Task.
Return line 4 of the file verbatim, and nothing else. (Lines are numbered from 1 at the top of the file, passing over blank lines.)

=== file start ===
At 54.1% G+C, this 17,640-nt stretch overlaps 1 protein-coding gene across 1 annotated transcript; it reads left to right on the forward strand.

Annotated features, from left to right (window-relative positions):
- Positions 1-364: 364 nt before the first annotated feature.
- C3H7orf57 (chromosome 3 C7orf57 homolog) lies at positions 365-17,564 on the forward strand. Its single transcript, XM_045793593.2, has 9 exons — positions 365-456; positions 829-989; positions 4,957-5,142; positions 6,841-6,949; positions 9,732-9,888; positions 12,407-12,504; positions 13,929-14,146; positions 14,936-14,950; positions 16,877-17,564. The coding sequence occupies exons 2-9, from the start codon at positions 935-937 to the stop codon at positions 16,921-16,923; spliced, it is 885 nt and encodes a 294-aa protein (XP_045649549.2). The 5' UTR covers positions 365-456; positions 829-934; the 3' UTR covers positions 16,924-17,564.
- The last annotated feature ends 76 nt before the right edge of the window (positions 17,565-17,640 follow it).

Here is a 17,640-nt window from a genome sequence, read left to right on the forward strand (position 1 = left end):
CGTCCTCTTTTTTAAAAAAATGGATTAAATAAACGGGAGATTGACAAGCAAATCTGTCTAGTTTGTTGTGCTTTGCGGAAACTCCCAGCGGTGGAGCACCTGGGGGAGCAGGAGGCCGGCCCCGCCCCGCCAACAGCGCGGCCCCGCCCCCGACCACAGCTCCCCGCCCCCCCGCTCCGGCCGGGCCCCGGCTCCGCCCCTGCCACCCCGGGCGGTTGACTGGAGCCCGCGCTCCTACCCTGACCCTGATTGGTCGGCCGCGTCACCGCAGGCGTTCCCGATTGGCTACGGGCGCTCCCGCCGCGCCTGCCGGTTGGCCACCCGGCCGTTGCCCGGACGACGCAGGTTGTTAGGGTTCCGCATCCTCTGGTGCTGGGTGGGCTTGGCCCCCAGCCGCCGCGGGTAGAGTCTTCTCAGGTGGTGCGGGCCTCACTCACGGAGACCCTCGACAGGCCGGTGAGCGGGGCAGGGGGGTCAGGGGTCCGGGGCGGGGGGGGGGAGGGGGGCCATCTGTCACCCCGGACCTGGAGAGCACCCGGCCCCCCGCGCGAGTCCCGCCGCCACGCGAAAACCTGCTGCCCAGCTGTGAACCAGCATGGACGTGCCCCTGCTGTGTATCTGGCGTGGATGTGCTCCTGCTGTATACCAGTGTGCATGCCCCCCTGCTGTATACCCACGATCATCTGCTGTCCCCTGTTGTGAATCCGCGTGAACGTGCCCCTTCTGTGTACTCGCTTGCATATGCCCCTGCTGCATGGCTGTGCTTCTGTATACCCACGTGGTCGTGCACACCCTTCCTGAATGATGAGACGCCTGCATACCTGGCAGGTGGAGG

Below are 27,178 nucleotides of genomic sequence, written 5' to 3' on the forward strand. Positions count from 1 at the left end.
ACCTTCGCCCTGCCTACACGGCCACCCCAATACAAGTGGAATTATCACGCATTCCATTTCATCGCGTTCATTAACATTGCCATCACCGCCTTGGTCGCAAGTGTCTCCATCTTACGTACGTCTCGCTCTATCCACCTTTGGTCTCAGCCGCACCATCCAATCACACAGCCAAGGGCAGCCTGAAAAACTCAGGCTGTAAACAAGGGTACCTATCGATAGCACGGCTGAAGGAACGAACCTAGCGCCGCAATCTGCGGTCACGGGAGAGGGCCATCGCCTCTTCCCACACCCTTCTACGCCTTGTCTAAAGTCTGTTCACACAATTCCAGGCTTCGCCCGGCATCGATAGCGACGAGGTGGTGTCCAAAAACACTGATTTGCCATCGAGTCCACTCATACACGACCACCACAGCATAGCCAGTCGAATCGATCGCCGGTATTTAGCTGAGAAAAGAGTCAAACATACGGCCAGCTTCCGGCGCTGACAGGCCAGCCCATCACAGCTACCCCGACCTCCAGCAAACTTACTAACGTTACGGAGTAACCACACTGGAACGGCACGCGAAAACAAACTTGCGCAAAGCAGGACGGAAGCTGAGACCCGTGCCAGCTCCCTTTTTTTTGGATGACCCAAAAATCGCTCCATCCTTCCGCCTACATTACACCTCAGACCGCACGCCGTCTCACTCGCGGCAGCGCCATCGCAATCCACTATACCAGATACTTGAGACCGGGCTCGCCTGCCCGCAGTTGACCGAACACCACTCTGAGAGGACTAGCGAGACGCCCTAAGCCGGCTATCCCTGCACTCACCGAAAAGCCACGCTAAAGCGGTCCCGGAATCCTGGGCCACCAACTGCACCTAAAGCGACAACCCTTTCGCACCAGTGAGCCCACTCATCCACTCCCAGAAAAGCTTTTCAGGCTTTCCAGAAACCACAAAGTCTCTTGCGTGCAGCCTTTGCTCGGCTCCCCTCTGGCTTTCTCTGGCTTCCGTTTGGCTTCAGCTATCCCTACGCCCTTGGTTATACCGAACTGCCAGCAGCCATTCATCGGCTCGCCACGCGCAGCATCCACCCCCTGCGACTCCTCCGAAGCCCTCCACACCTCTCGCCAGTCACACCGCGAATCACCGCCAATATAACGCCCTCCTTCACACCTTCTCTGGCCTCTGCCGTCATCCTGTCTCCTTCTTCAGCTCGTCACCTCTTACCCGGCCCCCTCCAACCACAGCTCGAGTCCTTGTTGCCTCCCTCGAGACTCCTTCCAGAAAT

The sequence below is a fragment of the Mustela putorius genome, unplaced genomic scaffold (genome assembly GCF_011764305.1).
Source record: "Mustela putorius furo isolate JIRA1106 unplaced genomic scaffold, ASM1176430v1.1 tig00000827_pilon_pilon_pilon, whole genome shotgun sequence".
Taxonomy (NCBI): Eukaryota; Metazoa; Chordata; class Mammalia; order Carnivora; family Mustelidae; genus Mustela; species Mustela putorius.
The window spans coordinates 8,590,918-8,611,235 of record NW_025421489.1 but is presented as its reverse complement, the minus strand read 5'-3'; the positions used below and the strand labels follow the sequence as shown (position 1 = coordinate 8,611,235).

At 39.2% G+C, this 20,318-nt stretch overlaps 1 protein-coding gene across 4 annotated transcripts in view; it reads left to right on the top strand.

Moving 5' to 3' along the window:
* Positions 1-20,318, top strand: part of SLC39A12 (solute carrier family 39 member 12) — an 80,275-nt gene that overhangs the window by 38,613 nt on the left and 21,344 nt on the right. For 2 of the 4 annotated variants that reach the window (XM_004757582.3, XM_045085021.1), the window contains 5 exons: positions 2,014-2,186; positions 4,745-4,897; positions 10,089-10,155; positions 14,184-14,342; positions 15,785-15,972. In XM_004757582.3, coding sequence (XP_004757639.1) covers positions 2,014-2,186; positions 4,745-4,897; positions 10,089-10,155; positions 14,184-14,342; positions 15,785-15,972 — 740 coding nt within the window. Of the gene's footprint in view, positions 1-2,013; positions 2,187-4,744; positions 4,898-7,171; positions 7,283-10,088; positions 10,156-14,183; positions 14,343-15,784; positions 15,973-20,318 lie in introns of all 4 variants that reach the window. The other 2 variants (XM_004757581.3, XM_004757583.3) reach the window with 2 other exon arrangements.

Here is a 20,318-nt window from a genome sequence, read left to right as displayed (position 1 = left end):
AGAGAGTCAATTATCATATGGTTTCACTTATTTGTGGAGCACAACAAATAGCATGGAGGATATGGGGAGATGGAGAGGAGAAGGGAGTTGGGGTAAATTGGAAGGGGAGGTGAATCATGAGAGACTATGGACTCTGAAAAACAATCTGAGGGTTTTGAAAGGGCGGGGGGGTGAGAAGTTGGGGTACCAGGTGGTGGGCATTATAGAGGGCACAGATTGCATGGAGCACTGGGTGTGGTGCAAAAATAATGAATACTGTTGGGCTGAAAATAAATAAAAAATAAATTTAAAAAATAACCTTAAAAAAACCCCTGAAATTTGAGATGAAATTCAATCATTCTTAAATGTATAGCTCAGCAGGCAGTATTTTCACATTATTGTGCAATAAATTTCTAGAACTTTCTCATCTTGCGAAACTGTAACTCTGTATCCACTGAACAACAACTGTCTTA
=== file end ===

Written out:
- C3H7orf57 (chromosome 3 C7orf57 homolog) lies at positions 365-17,564 on the forward strand. Its single transcript, XM_045793593.2, has 9 exons — positions 365-456; positions 829-989; positions 4,957-5,142; positions 6,841-6,949; positions 9,732-9,888; positions 12,407-12,504; positions 13,929-14,146; positions 14,936-14,950; positions 16,877-17,564. The coding sequence occupies exons 2-9, from the start codon at positions 935-937 to the stop codon at positions 16,921-16,923; spliced, it is 885 nt and encodes a 294-aa protein (XP_045649549.2). The 5' UTR covers positions 365-456; positions 829-934; the 3' UTR covers positions 16,924-17,564.